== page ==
Mykonos(/ˈmɪkəˌnɒs/, /ˈmɪkəˌnoʊs/; Greek: Μύκονος [ˈmikonos]) is a Greek island, part of the Cyclades, lying between Tinos, Syros, Paros and Naxos. The island spans an area of 85.5 square kilometres (33.0 sq mi) and rises to an elevation of 341 metres (1,119 feet) at its highest point. There are 10,134 inhabitants (2011 census) most of whom live in the largest town, Mykonos, which lies on the west coast. The town is also known as Chora (i.e. the Town in Greek, following the common practice in Greece when the name of the island itself is the same as the name of the principal town).
Mykonos' nickname is The island of the winds. Tourism is a major industry.
Portrait of Manto Mavrogenous at the Aegean Maritime Museum in Mykonos
The Greek Revolution against the Ottoman empire broke out in 1821 and Mykonos played an important role, led by the national heroine, Manto Mavrogenous. Mavrogenous, a well-educated aristocrat guided by the ideas of the Enlightenment, sacrificed her family's fortune for the Greek cause. Greece became an independent state in 1830. A statue of her sits in the middle of Mando Mavrogenous square in the main town.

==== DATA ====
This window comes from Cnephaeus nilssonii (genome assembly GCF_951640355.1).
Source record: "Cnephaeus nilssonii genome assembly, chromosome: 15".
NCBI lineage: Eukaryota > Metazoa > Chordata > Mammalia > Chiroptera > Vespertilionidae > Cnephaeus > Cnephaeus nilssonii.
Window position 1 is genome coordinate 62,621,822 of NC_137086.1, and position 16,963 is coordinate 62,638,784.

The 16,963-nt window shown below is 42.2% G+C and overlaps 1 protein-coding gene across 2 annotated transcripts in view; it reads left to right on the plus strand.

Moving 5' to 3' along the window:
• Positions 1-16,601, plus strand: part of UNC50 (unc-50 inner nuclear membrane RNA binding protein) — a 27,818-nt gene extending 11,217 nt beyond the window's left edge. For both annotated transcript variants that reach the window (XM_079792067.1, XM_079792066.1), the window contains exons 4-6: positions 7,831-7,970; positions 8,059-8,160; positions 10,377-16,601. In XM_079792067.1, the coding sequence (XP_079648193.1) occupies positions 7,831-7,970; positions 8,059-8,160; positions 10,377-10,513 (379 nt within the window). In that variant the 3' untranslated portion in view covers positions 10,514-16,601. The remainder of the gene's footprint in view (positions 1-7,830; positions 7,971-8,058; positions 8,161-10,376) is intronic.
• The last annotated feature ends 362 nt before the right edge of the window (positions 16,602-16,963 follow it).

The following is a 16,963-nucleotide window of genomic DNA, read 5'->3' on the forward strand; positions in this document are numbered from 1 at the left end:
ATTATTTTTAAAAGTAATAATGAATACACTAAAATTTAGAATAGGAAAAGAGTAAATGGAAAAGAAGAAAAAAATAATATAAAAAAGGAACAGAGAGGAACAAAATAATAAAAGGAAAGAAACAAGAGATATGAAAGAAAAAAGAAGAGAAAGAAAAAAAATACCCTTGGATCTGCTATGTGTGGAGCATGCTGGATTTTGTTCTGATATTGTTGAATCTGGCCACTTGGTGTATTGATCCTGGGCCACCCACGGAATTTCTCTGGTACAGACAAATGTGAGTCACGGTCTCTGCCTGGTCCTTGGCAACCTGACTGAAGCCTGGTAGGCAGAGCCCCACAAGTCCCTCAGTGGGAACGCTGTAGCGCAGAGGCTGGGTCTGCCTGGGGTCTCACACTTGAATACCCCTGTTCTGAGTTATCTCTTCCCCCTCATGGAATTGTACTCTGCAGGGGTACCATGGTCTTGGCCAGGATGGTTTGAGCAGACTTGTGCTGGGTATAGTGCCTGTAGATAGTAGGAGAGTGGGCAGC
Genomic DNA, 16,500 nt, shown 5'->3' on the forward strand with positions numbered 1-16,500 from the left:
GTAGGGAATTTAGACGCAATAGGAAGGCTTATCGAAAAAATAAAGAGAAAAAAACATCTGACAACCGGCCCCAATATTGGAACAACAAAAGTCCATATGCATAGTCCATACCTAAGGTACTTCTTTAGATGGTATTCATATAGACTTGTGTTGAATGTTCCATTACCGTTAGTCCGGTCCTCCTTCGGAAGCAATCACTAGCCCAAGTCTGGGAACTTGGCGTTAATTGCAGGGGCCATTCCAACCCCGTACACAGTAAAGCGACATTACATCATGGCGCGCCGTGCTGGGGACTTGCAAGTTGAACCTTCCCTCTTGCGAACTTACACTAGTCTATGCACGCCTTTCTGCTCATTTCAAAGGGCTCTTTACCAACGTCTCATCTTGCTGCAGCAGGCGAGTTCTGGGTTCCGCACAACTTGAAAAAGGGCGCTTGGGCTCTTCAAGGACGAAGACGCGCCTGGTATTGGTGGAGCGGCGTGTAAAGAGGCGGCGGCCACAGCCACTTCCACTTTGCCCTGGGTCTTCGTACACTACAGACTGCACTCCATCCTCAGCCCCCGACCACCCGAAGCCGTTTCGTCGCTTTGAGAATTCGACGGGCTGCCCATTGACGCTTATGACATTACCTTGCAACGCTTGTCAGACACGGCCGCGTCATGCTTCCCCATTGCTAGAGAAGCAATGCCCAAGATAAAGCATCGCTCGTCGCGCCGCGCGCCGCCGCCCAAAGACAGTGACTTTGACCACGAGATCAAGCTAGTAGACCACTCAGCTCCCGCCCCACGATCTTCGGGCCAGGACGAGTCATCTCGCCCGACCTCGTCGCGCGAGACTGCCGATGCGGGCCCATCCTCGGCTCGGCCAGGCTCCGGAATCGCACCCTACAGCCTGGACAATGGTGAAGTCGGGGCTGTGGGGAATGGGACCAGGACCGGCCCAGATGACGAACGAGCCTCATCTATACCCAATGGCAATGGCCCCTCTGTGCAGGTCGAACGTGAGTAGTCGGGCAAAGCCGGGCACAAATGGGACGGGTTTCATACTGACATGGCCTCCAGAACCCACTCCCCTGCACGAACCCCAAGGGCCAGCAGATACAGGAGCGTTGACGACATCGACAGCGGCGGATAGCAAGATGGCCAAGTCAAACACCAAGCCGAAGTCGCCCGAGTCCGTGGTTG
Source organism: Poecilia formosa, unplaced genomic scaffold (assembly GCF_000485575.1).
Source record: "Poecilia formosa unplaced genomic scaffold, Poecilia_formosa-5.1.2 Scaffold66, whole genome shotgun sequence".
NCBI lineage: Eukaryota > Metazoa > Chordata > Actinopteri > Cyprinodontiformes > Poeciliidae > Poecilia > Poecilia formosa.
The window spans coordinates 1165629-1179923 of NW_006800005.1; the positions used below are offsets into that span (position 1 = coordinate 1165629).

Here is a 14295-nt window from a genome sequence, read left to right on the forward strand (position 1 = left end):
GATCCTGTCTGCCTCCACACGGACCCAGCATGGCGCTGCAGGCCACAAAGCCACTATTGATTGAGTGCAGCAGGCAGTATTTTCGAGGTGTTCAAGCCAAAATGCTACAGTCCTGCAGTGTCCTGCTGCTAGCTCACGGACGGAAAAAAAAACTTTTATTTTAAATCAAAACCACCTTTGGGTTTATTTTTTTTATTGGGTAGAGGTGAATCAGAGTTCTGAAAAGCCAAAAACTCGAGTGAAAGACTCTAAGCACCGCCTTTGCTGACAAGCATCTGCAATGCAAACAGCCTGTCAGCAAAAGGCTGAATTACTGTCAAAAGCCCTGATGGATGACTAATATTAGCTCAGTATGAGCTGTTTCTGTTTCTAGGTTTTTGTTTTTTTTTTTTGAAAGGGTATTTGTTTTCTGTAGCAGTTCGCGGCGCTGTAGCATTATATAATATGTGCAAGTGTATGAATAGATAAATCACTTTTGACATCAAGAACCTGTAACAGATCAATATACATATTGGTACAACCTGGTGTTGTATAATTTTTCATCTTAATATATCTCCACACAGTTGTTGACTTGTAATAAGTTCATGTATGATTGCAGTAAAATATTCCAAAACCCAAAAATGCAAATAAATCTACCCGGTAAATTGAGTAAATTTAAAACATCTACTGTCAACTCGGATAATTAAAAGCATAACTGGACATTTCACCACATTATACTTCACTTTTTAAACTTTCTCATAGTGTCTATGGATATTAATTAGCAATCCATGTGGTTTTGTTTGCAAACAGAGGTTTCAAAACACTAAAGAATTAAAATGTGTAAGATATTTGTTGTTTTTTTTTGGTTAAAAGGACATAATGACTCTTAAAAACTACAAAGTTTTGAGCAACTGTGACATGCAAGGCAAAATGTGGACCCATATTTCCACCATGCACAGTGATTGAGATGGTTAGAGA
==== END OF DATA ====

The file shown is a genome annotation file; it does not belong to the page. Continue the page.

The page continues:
As a result of sailing and merchant activity, the island's economy quickly picked up but declined again during the late 19th century and especially after the opening of the Corinth Canal in 1904 and the First World War at the beginning of the 20th century. Many Mykonians left the island to find work in mainland Greece and many foreign countries, especially the United States.
Tourism soon came to dominate the local economy, owing a lot to the important excavations carried out by the French School of Archaeology, which was began work in Delos in 1873.
In the 1930s many famous artists, politicians and wealthy Europeans began spending their vacations on the island and Mykonos quickly became an international hot spot. Temporarily suspended during the Second World War, tourists once again rushed to Mykonos' luxurious shores in the 1950s and have not stopped since.
The island spans an area of 85.5 square kilometres (33.0 sq mi) and rises to an elevation of 341 metres (1,119 feet) at its highest point. It is situated 150 kilometres (93 miles) east of Athens in the Aegean Sea. The island features no rivers, but numerous seasonal streams two of which have been converted into reservoirs.
The island is composed mostly of granite and the terrain is very rocky with many areas eroded by the strong winds. High quality clay and barite, which is a mineral used as a lubricant in oil drilling, were mined on the eastern side of Mykonos until the late 1900s.
Mykonos gained the nickname "Capri of Greece" because of its numerous beaches.
It produces 4,500 cubic metres (160,000 cu ft) daily, by reverse osmosis of sea water in order to help meet the needs of its population and visitors.
The island has a population of nearly 12,500, most of whom live in the main town of Chora.